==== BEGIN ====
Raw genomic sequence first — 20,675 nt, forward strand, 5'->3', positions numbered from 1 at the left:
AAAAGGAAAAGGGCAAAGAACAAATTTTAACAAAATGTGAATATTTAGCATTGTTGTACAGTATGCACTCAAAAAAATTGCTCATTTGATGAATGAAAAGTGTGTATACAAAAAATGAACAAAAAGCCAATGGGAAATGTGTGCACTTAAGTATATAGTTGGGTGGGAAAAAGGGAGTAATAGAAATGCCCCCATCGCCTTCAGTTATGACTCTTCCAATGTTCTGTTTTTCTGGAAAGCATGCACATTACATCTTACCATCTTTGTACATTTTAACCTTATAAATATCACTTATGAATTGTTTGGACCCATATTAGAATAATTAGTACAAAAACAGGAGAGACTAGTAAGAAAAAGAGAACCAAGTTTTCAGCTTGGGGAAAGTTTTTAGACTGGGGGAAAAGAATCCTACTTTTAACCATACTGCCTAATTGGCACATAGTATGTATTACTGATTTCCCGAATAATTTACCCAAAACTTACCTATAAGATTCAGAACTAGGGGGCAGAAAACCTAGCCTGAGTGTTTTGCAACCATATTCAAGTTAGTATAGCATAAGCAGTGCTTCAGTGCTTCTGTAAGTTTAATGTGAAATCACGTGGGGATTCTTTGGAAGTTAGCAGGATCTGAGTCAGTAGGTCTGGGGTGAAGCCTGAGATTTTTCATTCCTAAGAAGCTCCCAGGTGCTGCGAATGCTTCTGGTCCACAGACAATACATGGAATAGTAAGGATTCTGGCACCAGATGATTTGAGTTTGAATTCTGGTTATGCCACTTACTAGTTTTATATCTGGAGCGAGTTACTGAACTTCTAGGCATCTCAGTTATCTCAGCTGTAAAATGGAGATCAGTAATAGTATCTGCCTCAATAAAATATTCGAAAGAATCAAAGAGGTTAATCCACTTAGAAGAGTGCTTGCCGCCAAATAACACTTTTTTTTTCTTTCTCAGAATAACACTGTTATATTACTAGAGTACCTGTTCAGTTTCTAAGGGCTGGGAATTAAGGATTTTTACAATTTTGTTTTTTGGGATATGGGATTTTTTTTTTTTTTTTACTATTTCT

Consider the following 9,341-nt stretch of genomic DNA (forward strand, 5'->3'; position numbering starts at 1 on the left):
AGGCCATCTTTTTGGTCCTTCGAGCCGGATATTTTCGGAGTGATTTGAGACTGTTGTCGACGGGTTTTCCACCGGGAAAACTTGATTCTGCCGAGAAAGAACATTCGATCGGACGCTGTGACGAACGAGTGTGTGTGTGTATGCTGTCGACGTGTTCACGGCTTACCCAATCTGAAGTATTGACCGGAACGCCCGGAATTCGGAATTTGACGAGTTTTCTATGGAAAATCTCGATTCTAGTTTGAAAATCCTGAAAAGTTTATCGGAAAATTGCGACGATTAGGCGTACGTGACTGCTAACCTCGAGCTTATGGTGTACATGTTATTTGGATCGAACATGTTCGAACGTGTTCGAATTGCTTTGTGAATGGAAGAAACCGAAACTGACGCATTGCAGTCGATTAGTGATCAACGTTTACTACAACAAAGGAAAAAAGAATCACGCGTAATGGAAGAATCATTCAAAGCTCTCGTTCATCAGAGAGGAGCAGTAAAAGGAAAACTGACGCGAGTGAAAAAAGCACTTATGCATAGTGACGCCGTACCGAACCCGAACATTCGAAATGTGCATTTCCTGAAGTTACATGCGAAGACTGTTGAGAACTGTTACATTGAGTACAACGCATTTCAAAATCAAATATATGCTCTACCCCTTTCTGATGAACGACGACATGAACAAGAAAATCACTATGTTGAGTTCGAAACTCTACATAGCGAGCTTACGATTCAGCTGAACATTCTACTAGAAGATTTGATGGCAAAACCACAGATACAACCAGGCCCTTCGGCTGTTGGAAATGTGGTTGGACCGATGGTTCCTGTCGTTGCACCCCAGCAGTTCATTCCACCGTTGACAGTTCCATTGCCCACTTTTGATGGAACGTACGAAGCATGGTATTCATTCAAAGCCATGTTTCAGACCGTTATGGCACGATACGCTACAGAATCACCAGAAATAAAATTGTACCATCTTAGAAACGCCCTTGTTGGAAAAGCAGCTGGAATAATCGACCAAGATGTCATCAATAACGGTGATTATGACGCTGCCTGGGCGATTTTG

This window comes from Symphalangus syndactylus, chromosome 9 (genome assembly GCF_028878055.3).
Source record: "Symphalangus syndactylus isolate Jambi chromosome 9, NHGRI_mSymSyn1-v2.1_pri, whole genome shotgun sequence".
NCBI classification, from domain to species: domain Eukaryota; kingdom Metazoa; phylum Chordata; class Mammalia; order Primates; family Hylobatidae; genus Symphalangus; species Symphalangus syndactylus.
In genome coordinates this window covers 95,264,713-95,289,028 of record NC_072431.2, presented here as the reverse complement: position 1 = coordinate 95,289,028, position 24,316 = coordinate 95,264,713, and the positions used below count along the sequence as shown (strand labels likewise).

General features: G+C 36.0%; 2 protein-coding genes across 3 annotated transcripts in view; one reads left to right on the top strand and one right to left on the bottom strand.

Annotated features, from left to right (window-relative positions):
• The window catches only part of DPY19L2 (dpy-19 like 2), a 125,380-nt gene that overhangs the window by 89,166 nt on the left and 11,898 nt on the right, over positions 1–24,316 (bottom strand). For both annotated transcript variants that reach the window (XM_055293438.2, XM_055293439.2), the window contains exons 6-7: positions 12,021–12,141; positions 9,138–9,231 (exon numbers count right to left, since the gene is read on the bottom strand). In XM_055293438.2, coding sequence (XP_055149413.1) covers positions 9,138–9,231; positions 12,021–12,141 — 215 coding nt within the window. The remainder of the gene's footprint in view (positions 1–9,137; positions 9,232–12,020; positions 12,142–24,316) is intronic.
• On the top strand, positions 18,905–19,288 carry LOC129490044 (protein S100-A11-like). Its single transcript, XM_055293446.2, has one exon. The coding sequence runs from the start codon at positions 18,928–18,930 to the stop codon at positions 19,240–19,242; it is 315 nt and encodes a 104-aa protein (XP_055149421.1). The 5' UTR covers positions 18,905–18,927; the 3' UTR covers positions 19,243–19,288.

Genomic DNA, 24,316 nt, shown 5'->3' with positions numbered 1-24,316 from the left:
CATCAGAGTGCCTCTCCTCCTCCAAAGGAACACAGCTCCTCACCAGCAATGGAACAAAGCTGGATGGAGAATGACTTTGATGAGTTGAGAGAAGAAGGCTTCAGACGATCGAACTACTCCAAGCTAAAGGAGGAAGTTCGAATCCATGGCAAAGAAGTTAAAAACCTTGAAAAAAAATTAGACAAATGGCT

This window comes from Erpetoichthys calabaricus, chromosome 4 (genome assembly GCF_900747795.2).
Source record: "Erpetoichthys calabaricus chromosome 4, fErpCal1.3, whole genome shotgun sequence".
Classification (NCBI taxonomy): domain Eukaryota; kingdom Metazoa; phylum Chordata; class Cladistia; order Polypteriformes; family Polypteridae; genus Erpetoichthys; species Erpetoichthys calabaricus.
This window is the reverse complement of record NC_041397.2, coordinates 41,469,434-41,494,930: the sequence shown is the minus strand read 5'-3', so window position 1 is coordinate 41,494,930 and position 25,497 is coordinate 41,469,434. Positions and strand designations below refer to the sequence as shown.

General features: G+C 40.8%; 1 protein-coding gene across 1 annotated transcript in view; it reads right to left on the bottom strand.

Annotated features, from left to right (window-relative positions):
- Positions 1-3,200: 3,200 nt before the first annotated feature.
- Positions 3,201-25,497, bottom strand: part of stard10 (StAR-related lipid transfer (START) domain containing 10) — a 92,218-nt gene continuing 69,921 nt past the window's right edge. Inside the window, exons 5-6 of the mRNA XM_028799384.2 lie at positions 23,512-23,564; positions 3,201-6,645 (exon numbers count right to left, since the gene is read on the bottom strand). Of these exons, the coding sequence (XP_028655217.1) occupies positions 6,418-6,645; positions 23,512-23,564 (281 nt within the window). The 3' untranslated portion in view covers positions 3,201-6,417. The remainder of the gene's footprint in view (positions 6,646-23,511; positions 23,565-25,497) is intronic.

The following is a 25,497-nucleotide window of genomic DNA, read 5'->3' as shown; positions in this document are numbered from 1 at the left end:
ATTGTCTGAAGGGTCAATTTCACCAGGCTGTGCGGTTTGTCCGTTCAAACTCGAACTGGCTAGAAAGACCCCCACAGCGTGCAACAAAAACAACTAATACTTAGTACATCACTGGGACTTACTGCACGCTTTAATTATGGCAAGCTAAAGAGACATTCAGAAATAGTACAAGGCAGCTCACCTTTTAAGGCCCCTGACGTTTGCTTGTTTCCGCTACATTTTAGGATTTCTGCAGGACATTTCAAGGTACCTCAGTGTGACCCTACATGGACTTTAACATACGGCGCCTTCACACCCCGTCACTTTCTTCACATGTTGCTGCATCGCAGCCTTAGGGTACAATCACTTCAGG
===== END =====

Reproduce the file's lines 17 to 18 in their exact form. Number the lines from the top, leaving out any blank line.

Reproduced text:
Classification (NCBI taxonomy): domain Eukaryota; kingdom Metazoa; phylum Chordata; class Cladistia; order Polypteriformes; family Polypteridae; genus Erpetoichthys; species Erpetoichthys calabaricus.
This window is the reverse complement of record NC_041397.2, coordinates 41,469,434-41,494,930: the sequence shown is the minus strand read 5'-3', so window position 1 is coordinate 41,494,930 and position 25,497 is coordinate 41,469,434. Positions and strand designations below refer to the sequence as shown.